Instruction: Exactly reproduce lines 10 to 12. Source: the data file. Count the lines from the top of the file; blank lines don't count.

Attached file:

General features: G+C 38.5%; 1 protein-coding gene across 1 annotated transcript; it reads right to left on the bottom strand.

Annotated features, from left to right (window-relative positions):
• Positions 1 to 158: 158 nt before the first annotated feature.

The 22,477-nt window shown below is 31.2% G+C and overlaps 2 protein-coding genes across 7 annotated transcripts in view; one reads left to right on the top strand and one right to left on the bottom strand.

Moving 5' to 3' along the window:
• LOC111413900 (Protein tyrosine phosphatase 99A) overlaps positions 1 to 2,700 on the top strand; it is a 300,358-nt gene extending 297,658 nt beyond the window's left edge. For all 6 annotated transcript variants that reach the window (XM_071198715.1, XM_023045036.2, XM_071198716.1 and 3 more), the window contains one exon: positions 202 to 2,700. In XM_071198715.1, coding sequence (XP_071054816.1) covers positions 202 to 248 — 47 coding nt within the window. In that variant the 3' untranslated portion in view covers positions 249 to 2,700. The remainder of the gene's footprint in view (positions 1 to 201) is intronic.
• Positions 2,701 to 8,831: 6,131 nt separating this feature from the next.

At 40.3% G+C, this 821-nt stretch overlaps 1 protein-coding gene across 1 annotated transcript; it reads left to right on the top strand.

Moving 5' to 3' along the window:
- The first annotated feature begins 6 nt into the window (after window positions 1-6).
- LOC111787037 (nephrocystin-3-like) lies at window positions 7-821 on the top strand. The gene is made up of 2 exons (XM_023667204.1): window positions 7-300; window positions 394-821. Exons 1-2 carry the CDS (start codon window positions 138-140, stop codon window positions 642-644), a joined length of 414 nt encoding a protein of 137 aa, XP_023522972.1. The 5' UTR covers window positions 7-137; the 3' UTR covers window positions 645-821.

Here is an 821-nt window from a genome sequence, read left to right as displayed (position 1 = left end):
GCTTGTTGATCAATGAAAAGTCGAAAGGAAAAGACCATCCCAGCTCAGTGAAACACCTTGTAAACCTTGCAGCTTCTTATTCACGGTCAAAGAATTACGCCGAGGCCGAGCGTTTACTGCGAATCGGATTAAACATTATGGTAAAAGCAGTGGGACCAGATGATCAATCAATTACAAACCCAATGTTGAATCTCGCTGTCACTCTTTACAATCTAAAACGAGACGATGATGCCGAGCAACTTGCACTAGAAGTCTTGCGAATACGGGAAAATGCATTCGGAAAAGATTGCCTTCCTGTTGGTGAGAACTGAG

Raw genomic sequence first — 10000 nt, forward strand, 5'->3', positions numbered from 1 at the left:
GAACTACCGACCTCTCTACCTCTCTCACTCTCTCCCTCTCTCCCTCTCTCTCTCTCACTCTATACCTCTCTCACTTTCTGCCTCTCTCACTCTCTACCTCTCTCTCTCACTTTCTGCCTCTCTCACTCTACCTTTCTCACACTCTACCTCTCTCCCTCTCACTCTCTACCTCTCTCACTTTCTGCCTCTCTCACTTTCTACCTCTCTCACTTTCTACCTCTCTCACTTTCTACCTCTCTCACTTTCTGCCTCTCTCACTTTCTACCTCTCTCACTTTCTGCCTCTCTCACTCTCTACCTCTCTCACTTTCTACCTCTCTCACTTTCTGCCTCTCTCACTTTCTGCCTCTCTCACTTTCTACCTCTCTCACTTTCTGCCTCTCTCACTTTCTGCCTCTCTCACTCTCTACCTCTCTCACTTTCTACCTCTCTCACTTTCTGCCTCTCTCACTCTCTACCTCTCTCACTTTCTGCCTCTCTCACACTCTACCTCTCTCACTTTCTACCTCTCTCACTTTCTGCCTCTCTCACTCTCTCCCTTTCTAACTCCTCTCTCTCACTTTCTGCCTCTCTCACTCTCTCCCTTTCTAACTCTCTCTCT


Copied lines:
- The first annotated feature begins 6 nt into the window (after window positions 1-6).
- LOC111787037 (nephrocystin-3-like) lies at window positions 7-821 on the top strand. The gene is made up of 2 exons (XM_023667204.1): window positions 7-300; window positions 394-821. Exons 1-2 carry the CDS (start codon window positions 138-140, stop codon window positions 642-644), a joined length of 414 nt encoding a protein of 137 aa, XP_023522972.1. The 5' UTR covers window positions 7-137; the 3' UTR covers window positions 645-821.

Here is an 821-nt window from a genome sequence, read left to right as displayed (position 1 = left end):